The Mentoring Room - Ask the Working Pros

Mentoring Room

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This is a Public Topic geared towards first-time filmmakers. Professional members of The D-Word will come by and answer your questions about documentary filmmaking.

Daniel Sharon

Hi all,
I wanted to see if anyone had any suggestions for me. I absolutely love documentary film and am trying to put myself in a position to learn more about this passion. However, I work full time to pay the bills and the jobs / internships I have found conflict with my Monday through Friday work schedule. How can I find something with a flexible schedule that will allow to pursue my dream without going broke?

Christopher Wong

daniel, if you are in the beginning stages of exploring documentary film, there are two very low-cost and time-flexible ways to do this. first, you can read a book about it – Michael Rabiger's Directing the Documentary is probably the best one out there. second, you can watch a lot of documentary films. you've probably already seen many docs, but try watching them not just for the story, but try imagining what the director or camera person is doing when you're watching a certain scene. try to think of what questions were asked to elicit a subject's response. try to imagine what footage the editor had to choose from when constructing the scene. all these things will help you to start thinking like a documentary filmmaker.

Erica Ginsberg

Daniel, I agree with Chris that it should not be difficult to learn about documentary from reading Rabiger's book and immersing yourself in documentaries. However, it is also important to get some practical experience. If you are not ready to give up a dayjob to get some hands-on experience as an intern or production assistant, I would suggest signing up for a class which works with your schedule. It doesn't have to be at a university. It could be at a community media center such as DCTV or a public access television station.

Networking is also a key part. Since you work in another field, there may be a skill you bring from that field that could be beneficial to a documentary filmmaker and might be a means for barter or at least doing some internship-like work which could fit around your schedule. For example, perhaps you do a lot of writing or editing – you could potentially offer to review a filmmaker's proposal. Or you are a numbers guy and could help a filmmaker develop a budget (and learn about documentary budgeting in the process). Or you are willing to work as a PA for lunch on a documentary shoot which might happen on a weekend.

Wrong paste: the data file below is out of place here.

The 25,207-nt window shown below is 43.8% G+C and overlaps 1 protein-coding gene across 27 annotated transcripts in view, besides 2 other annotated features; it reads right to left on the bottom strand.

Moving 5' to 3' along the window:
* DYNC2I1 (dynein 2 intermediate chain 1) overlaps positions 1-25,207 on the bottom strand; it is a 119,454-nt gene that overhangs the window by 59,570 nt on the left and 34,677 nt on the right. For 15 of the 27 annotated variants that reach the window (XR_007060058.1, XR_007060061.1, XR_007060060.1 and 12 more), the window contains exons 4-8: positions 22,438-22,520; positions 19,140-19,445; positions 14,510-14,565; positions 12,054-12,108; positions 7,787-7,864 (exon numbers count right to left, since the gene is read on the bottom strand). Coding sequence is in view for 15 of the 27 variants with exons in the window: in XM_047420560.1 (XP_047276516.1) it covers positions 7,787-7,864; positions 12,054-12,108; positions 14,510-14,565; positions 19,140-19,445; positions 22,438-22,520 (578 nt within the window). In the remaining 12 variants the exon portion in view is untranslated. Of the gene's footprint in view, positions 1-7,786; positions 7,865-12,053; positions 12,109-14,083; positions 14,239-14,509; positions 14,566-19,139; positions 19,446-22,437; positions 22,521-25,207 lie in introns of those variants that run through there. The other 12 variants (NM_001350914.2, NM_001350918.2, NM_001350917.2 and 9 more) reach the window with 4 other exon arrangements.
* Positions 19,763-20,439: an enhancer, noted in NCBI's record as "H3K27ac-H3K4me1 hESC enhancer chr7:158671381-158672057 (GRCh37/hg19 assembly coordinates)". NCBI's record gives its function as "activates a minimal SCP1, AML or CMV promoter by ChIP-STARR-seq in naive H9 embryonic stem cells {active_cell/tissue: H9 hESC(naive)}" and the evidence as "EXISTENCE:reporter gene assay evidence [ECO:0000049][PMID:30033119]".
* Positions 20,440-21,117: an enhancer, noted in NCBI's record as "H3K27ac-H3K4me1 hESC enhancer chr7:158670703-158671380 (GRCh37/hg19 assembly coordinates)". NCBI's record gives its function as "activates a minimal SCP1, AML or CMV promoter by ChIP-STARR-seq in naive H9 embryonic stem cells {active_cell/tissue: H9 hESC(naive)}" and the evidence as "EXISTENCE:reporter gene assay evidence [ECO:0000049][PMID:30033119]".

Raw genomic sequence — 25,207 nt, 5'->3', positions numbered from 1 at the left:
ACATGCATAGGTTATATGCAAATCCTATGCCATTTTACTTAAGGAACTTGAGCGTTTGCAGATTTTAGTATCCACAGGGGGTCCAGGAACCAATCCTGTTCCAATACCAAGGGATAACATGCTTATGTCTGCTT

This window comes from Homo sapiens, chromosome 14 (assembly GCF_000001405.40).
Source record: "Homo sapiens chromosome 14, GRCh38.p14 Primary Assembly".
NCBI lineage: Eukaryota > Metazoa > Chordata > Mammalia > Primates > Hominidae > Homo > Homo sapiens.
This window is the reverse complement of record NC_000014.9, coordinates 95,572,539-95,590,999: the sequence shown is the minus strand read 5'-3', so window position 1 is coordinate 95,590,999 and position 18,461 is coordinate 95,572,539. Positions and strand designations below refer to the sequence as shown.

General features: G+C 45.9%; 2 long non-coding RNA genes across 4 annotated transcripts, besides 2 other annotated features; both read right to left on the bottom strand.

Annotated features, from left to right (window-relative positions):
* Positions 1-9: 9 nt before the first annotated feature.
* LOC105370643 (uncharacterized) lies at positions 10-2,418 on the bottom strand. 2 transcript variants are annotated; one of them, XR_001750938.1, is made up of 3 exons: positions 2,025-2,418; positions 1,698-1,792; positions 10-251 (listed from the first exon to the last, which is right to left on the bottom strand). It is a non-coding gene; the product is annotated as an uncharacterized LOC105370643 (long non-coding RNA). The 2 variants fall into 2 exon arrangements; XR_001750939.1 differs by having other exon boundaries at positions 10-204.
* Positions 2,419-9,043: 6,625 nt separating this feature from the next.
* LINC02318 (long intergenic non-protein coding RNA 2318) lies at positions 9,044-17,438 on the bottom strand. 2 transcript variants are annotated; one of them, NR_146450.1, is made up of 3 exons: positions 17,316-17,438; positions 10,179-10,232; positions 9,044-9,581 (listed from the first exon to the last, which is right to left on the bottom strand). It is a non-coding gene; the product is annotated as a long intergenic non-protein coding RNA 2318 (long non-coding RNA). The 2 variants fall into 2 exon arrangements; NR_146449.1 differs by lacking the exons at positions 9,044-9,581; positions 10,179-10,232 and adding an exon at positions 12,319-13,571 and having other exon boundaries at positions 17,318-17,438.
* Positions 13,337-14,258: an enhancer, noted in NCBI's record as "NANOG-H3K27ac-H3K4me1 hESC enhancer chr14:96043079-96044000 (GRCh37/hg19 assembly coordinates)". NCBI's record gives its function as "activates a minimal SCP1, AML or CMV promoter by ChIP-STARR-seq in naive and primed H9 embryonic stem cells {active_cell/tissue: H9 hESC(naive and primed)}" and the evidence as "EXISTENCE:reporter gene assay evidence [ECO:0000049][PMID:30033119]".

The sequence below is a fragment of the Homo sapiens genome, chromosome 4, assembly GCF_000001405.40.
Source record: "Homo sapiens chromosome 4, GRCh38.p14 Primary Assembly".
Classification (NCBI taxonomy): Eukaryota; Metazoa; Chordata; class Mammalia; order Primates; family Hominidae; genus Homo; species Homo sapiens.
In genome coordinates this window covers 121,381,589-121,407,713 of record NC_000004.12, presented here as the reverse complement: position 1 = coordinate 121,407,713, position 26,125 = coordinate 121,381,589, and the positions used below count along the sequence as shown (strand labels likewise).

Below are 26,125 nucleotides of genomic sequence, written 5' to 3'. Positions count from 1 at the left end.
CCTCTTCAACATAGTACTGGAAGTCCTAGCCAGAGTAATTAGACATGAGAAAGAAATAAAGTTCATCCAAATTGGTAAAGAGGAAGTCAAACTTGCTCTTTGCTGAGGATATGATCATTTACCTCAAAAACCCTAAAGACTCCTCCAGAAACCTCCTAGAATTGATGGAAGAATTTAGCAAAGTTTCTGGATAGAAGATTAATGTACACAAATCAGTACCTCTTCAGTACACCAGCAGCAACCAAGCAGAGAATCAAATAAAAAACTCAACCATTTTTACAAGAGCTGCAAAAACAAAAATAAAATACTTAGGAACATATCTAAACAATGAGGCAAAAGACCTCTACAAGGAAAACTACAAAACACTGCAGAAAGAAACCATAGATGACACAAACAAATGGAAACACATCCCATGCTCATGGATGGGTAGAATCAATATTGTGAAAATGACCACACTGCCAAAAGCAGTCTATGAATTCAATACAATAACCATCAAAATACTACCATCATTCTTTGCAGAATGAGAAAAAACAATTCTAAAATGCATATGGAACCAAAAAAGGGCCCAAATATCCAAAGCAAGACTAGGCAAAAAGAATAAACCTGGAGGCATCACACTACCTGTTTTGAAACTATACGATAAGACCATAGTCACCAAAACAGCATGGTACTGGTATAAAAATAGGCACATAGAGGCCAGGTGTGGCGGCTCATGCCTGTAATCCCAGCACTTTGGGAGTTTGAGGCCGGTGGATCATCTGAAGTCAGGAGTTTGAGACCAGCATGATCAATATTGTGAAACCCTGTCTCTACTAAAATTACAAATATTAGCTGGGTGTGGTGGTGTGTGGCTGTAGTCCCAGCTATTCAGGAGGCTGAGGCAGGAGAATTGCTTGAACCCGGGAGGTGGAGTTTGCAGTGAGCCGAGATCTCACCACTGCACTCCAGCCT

There are many routes to becoming a documentary filmmaker or at least exploring if you want to become one without leaping off the cliff with no parachute.

Susheel Kurien

Hi , I am in production on my documentary about the story of jazz in India. In addition to revealing the historical curve of jazz in India, it highlights the diaspora of African American jazz musicians (many from James Reese Europe's band) who came to India via Paris and Montmatre in the 1930's. My advisors include ethnomusicologists and jazz educators who feel that this film will be of interest to college libraries and jazz studies programs.

I need help understanding the size of this potential market (Colleges, libraries etc) from someone who is in the distribution business and understands this channel. Specifically I am trying to understand – how many potential targets might exist, cost of of sales and pricing etc in order to develop a reasonable assumption that I can use to support a proposal . Much appreciate any insights

Ben Kempas

Susheel, please don't double-post, as we've already seen this in Marketing and Distribution . I know it got a bit lost there in the middle of a longer conversation. But it's also such a niche question that I'm not sure we were in a position to answer it.

You might just want to search for other films on jazz and then contact their respective distributors individually.

Terri Hems Anderson

Hi guys,
This is my first post so I'm not sure if I'm doing this right but I shall give it a go! I'm currently planning a documentary that I wish to pitch as my graduation film from university. I have – I think – a good idea that needs a little work but hopefully will stand a chance at getting picked. The only problem is my subject is based in California and I'm in London. Although I plan to go several times before I shoot I think it is vital that I have a researcher over there to keep on top of things. Just wondering if anyone can offer me some advice on where to start looking for one? I mean I can't really afford to pay anyone other than expenses and obviously credit within the film. Would it be a good idea to approach film schools in the area for example?
Like I said, I'm not sure if you will be able to help me on this at all, but any advice will be greatly appreciated...before I start to panic!

Tom Folkes

I have developed a free AI research tool. It is currently being used by people on Wall Street and investigate reporters. After speaking with a producer at National Geo it occurred to me that it would be a great tool for documentary filmmakers. It is fairly similar to Google Squared in the way that it functions. I was wondering what might be a good method of introducing it to film makers?